José Benlliure y Gil, a genre painter, hailed from a family of artistic talents, being the son of a modest painter and the brother of the renowned sculptor Mariano Benlliure. His artistic journey commenced early, with studies at the San Carlos School of Fine Arts in Valencia and under the guidance of Francisco Domingo Marqués in a private studio.
In 1872, he sought a travel grant from the Diputación of Valencia, although his application faced rejection. Nevertheless, he received financial support that facilitated a study trip to Paris, where he connected with the influential art dealer Goupil. Upon his return to Valencia, Benlliure immersed himself in painting works for the National Exhibitions.
Noteworthy achievements followed, with a third-place medal in 1876 for “Rest on the March” and another in 1878 for “Golgotha” or “Calvary Scene.” In 1879, he embarked on a journey to Rome, where he would reside until 1896. The year 1880 marked a significant personal event as he married María Ortiz Fullana, and the couple settled in Rome, welcoming four children into their family.
The year 1882 saw Benlliure signing a contract with English dealer Martin Colnaghi, while also collaborating with other prominent dealers from England, France, and Germany, among others. These partnerships not only distributed his works across Europe and the United States but also influenced his artistic style, shaped by the likes of Mariano Fortuny and Francisco Domingo Marqués.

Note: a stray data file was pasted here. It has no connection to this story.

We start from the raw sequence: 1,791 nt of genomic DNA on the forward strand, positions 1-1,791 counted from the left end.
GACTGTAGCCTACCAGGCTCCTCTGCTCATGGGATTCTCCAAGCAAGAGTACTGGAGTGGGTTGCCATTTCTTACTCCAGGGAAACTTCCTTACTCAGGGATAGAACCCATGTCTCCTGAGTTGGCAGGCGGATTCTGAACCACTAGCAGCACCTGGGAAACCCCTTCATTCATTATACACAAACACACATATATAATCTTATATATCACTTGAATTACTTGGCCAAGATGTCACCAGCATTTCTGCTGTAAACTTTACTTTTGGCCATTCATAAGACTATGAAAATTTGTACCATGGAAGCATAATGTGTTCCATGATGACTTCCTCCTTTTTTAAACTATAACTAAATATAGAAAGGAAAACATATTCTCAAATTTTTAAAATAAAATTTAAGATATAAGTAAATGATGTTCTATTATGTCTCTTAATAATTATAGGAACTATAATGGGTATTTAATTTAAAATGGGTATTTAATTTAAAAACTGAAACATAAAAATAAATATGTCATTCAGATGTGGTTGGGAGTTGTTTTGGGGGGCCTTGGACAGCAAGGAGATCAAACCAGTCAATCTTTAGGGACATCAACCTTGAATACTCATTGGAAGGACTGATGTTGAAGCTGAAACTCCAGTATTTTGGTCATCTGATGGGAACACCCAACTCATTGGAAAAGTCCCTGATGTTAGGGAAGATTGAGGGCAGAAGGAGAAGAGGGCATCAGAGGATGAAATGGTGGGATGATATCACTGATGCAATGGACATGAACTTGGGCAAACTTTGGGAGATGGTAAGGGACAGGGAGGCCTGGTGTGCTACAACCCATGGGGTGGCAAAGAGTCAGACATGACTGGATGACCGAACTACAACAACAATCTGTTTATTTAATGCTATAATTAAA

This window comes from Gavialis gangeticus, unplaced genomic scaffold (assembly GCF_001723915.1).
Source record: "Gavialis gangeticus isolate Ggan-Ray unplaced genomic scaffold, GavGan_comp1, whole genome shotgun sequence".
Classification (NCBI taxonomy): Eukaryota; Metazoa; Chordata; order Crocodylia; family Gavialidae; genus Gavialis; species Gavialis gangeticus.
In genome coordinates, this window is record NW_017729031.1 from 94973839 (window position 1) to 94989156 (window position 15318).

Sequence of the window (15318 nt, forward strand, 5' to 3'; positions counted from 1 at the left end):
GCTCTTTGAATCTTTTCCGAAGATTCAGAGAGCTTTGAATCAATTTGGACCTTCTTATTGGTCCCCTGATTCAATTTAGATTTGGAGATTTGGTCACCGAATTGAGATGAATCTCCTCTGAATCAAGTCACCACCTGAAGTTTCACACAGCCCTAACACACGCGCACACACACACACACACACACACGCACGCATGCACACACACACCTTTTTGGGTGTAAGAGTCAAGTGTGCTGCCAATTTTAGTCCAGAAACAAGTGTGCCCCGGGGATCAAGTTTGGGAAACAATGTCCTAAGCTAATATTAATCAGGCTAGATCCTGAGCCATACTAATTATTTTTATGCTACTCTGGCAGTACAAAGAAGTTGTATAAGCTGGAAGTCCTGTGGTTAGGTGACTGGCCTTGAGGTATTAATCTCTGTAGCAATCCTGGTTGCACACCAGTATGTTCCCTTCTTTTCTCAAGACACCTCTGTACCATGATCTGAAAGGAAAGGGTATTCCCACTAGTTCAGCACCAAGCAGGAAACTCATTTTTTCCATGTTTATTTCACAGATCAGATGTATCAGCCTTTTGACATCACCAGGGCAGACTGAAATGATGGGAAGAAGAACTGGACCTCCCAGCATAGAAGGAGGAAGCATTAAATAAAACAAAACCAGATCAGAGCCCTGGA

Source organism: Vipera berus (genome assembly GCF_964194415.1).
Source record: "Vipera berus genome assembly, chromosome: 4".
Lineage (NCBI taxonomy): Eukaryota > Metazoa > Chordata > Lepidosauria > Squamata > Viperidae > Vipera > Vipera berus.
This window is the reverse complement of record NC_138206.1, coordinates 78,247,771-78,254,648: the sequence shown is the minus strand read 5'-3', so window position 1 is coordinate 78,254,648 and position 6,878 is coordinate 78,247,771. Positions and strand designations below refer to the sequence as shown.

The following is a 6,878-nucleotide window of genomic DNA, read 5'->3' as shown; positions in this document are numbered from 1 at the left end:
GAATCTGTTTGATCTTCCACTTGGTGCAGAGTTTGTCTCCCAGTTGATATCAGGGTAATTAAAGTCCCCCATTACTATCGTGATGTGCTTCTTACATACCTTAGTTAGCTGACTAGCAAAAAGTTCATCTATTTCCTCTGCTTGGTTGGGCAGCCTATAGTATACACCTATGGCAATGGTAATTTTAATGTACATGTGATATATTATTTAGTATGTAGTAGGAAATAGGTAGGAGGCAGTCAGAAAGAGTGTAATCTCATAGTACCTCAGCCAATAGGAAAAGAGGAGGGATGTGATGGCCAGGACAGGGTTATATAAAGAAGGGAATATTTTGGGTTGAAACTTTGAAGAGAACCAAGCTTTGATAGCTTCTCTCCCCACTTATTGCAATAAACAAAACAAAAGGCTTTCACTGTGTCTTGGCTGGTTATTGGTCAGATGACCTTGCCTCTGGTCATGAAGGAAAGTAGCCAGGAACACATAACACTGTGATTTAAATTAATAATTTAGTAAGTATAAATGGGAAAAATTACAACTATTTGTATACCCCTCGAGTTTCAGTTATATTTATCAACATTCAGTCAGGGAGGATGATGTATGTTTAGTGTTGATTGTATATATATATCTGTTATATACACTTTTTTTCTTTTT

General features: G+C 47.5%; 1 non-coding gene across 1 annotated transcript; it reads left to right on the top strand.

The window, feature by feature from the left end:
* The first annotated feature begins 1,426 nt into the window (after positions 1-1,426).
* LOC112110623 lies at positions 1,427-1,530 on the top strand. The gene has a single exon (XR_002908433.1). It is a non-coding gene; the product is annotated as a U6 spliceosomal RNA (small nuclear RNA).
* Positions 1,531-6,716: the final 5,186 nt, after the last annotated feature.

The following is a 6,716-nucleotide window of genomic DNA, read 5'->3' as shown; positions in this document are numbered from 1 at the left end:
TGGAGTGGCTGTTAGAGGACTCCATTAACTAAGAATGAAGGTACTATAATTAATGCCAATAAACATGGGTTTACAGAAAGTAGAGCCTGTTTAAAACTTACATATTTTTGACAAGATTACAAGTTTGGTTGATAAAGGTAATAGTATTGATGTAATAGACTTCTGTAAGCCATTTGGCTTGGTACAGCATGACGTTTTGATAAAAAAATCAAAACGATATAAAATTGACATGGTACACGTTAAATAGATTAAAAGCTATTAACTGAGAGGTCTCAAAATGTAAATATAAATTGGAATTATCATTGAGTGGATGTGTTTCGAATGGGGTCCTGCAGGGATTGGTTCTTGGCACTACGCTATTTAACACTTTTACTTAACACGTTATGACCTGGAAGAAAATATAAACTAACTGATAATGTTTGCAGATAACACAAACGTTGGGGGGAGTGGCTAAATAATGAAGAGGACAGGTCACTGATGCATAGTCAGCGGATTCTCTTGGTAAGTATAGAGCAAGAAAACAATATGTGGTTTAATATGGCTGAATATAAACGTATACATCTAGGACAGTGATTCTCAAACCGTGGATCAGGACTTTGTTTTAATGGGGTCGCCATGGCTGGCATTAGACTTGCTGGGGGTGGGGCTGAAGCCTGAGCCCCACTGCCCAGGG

Continuing his artistic journey, in 1887, Benlliure earned a first-place medal for “View of the Coliseum,” showcasing an influence from his Italian painter friend Domenico Morelli. The same year, he exhibited this work at the Munich International Exhibition and received a gold medal. In 1891, his painting “Lesson in Catechism” was featured in the Berlin Exhibition, reflecting his versatility across various genres.
As international markets began to shift away from his work, deemed outdated, Benlliure turned to illustrations, contributing to works such as “La vida de san Francisco de Asís” in 1926 and Blasco Ibáñez’s novel “La Barraca” in 1929. He maintained strong institutional relations, briefly returning to Rome in 1903 as the director of the Accademia di Spagna, eventually settling back in Valencia for good in 1913.
His contributions continued, with appointments as the director of the Museum of Fine Arts in 1924 and the president of the San Carlos Academy in 1930. José Benlliure y Gil passed away in Valencia on April 5, 1937, leaving behind a legacy of artistic versatility and institutional leadership.